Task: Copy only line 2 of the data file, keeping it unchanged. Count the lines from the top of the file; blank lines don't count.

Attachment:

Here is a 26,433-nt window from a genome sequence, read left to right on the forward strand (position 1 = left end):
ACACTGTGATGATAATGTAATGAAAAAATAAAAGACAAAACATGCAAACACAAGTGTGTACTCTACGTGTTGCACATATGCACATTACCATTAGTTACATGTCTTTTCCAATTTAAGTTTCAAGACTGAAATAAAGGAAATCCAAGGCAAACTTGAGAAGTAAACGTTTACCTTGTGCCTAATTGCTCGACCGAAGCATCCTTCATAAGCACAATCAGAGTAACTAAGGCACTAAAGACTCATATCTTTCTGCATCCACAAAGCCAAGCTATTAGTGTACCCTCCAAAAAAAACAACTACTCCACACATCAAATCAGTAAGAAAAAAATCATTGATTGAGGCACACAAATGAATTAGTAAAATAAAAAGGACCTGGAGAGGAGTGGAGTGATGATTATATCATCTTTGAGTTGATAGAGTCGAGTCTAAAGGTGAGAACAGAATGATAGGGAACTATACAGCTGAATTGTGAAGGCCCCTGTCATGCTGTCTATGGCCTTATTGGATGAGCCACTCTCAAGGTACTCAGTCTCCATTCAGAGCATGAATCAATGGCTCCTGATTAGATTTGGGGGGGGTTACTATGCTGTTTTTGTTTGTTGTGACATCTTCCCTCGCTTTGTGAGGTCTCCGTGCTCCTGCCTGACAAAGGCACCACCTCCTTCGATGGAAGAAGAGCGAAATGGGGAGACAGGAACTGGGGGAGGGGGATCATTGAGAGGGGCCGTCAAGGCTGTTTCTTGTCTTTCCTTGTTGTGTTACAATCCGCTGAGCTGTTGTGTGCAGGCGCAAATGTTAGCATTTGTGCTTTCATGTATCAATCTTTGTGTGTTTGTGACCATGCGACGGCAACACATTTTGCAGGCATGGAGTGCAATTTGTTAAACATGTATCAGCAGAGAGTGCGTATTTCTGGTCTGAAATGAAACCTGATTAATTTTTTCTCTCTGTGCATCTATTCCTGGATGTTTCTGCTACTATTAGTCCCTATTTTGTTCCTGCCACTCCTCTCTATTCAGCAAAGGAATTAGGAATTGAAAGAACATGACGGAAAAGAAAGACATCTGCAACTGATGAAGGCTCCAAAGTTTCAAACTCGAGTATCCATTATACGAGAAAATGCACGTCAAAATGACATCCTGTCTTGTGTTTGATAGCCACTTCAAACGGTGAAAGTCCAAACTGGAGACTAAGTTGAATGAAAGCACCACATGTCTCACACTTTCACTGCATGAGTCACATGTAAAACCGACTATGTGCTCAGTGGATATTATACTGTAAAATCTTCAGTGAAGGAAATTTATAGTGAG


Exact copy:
ACACTGTGATGATAATGTAATGAAAAAATAAAAGACAAAACATGCAAACACAAGTGTGTACTCTACGTGTTGCACATATGCACATTACCATTAGTTACATGTCTTTTCCAATTTAAGTTTCAAGACTGAAATAAAGGAAATCCAAGGCAAACTTGAGAAGTAAACGTTTACCTTGTGCCTAATTGCTCGACCGAAGCATCCTTCATAAGCACAATCAGAGTAACTAAGGCACTAAAGACTCATATCTTTCTGCATCCACAAAGCCAAGCTATTAGTGTACCCTCCAAAAAAAACAACTACTCCACACATCAAATCAGTAAGAAAAAAATCATTGATTGAGGCACACAAATGAATTAGTAAAATAAAAAGGACCTGGAGAGGAGTGGAGTGATGATTATATCATCTTTGAGTTGATAGAGTCGAGTCTAAAGGTGAGAACAGAATGATAGGGAACTATACAGCTGAATTGTGAAGGCCCCTGTCATGCTGTCTATGGCCTTATTGGATGAGCCACTCTCAAGGTACTCAGTCTCCATTCAGAGCATGAATCAATGGCTCCTGATTAGATTTGGGGGGGGTTACTATGCTGTTTTTGTTTGTTGTGACATCTTCCCTCGCTTTGTGAGGTCTCCGTGCTCCTGCCTGACAAAGGCACCACCTCCTTCGATGGAAGAAGAGCGAAATGGGGAGACAGGAACTGGGGGAGGGGGATCATTGAGAGGGGCCGTCAAGGCTGTTTCTTGTCTTTCCTTGTTGTGTTACAATCCGCTGAGCTGTTGTGTGCAGGCGCAAATGTTAGCATTTGTGCTTTCATGTATCAATCTTTGTGTGTTTGTGACCATGCGACGGCAACACATTTTGCAGGCATGGAGTGCAATTTGTTAAACATGTATCAGCAGAGAGTGCGTATTTCTGGTCTGAAATGAAACCTGATTAATTTTTTCTCTCTGTGCATCTATTCCTGGATGTTTCTGCTACTATTAGTCCCTATTTTGTTCCTGCCACTCCTCTCTATTCAGCAAAGGAATTAGGAATTGAAAGAACATGACGGAAAAGAAAGACATCTGCAACTGATGAAGGCTCCAAAGTTTCAAACTCGAGTATCCATTATACGAGAAAATGCACGTCAAAATGACATCCTGTCTTGTGTTTGATAGCCACTTCAAACGGTGAAAGTCCAAACTGGAGACTAAGTTGAATGAAAGCACCACATGTCTCACACTTTCACTGCATGAGTCACATGTAAAACCGACTATGTGCTCAGTGGATATTATACTGTAAAATCTTCAGTGAAGGAAATTTATAGTGAG